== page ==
Greenback Cutthroat Trout

This post was last updated on October 9th, 2014 at 04:26 pm

Greenback Cutthroat
The Greenback Cutthroat, Photo courtesy of the National Park Service

Scientists believe that the greenback cutthroat trout probably evolved in the Yellowstone and Green river basin over the course of 2 million years. Their natural ancestors, Oncorhynchus, would have migrated there from the Snake and Columbia River basins (the current home of the Yellowstone cutthroat trout variety).

Then, over the last 20,000 years, a sizeable population of them would have made it over the Continental Divide when the last Ice Age occurred. Eventually, those fish would have given rise to the current greenback cutthroat.

This would explain why you can only find Greenback Cutthroat Trout east of the Continental Divide. They enjoy the cold clear water found in the foothills and mountains of places like Arkansas and also in the South Platte Rivers. They have other waterways they call home, but those are continuously dwindling. By the late 19th century, it was still not uncommon to find them dotting waterways throughout North America where their habitat needs were met.

Unfortunately, that was the last time they would be found in such prevalence. When settlers moved west for mining purposes, they took plenty of trout with them. However, the bigger issue was that they actually mined in and around these important waterways. One of the byproducts of doing so included sediment in the water as well as other kinds of toxic runoff.

Another factor that helped bring the trout’s numbers down to dangerous levels includes agricultural operations in the area. When people started farming nearby, they used the trout’s waterways for irrigation purposes. Naturally, this had a negative impact on these fish’s numbers.

Finally, over time, non-native species have been introduced to a lot of  Greenback Cutthroat Trout habitats. Examples of this include brown trout, brook trout and rainbow trout. The first two competed directly with them for resources, often leaving the Greenback Cutthroat Trout without any. But the rainbow trout actually bred with them, for the most part, creating a hybrid version.

The Comeback

An adult greenback cutthroat troutThe Greenback is a native cutthroat to Much of central and northern Colorado. Specifically the drainages of the South Platte,  it was thought to be extinct until recently.  In 1969 a small population of the greenback cutthroat was found in an isolated creek in Roosevelt National Forest. They were originally found by some botanists doing some research in the area. They contacted a trout specialist at Colorado State University in Fort Collins, Robert J. Behnke. The Professor from CSU confirmed after some research, that these odd looking trout in the Como river were indeed the greenback cutthroat. They had not been seen by anyone for more than 30 years. This small stream is no more than 3 feet wide, nobody would think to look for trout in it. The New found Greenback cutthroat trout found in Como creek were the launchpad for the comeback of the species. These trout were used to repopulate many areas of the state of Colorado with their native Greenback’s. There were many genetically impure planted in Rocky Mountain National Park, and also in the surrounding National forests in the area. Over 60 new populations of the greenback cutthroat have emerged as a result of this find in 1969. However  genetic research published in 2012 has revealed that the true greenback cutthroat trout remains only in one stream, which is outside their native range.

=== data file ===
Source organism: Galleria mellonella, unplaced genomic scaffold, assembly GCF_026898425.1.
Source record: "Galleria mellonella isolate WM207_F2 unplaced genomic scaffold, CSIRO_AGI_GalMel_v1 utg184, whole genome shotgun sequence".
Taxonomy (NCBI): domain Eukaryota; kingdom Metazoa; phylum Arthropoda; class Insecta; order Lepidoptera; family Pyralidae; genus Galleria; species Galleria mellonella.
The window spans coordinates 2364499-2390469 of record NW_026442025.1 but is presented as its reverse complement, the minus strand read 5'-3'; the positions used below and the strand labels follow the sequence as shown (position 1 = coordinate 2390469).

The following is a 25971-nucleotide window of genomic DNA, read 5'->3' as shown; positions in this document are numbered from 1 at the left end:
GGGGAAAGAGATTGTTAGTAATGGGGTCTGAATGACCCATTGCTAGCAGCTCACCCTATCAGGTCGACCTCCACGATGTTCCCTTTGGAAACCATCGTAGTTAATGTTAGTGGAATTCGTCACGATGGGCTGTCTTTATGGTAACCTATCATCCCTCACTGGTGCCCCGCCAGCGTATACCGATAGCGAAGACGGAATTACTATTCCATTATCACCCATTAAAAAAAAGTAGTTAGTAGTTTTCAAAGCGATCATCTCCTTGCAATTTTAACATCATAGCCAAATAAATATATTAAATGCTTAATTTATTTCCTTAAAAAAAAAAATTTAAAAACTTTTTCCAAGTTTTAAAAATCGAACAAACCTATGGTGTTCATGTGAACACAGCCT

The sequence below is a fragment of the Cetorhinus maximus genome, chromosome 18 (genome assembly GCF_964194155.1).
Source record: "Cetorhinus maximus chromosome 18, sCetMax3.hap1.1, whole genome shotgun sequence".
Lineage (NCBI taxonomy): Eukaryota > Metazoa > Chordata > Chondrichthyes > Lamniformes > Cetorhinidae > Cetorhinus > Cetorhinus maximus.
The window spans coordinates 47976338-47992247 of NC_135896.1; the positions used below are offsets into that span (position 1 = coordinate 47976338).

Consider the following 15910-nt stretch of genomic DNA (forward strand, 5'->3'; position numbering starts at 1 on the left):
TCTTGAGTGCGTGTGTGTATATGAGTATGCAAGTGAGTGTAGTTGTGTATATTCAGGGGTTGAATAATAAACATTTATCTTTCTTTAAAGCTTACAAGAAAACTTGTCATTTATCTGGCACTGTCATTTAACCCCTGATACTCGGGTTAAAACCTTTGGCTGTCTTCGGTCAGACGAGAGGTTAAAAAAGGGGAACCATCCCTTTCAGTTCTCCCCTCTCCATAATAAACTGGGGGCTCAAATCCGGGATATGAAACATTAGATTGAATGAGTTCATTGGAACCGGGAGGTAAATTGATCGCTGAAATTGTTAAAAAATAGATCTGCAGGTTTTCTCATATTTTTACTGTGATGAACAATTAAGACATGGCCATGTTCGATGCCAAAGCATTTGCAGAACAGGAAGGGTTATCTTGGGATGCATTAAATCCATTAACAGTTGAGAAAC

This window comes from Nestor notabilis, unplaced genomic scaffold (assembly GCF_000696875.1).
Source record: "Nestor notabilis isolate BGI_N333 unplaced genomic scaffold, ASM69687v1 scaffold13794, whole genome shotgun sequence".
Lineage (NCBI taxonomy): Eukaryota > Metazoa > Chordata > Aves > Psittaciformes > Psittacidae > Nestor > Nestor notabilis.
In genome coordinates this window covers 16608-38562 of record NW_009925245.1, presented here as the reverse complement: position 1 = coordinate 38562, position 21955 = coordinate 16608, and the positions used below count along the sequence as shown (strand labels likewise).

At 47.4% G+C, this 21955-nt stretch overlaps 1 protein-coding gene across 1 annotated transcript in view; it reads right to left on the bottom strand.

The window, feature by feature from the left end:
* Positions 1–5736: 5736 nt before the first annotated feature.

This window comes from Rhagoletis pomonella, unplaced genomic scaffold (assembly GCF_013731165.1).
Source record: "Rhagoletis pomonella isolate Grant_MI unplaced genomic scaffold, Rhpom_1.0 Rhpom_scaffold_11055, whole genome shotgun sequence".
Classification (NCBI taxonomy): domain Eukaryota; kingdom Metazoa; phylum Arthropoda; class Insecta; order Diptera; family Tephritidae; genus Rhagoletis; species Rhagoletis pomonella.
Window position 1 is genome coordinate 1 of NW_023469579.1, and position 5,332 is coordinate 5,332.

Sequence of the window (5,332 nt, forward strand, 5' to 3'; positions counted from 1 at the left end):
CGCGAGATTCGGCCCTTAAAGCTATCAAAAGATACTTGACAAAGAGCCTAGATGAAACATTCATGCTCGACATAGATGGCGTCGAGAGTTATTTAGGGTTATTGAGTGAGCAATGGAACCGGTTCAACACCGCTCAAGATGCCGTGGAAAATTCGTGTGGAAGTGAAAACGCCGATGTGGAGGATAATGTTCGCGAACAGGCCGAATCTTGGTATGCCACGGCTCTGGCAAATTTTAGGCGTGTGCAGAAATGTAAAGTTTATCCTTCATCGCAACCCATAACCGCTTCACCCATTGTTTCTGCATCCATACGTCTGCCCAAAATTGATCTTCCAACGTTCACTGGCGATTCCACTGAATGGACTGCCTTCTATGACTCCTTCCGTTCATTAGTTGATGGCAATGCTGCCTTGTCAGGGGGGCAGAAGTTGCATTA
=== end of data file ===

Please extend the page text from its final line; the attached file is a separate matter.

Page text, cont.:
Bear Creek Greenback Population

This population in Bear creek in Colorado, near Colorado springs was likely a true example of extreme luck. As mentioned in the video below, there was a resident near the area who possible transplanted the greenback from a nearby river into his small creek. He was planning to open an Inn, and wanted a trout population to fish for. Had this not occurred, there might be no examples anywhere of the true, genetically pure greenback.  “The research findings will trigger a revaluation of the greenback recovery program by the Fish and Wildlife Service and the Recovery Team, which have been overseeing the recovery of the fish since it was placed on the endangered species list in 1973.”  

Back in 2012, the University of Colorado Boulder did a study of Greenback Cutthroat Trout. The DNA tests they did of fish considered Greenback Cutthroat Trout actually found out that the vast majority of them were not. Most were actually Westslope, Colorado River and Rio Grande species. In fact, the only kind they could locate were living in a four mile span of a tributary of the Arkansas River called Bear Creek.

While the future of the Greenback Cutthroat Trout is certainly in question, efforts by hatcheries suggest it may pull through. Plus, if the last 100 years can tell us anything it’s  that this fish is extremely hearty.

Identification and Current Status

The Greenback Cutthroat now only inhabits about 1% of its original range. It is the Eastern most cutthroat trout species in the US. The Greenback is Identifiable by its large spots compared to many other cutthroats. It also has pink hues mixed with sides of bronze gold or silver. The Back of the Greenback cutthroat trout is not particularly green however, no more than any other cutthroat species. The belly can become rather orange and vivid during spawning season, as can the sides of the fish.

A video about Bear Creek, the Only surviving True Greenback Cutthroat Population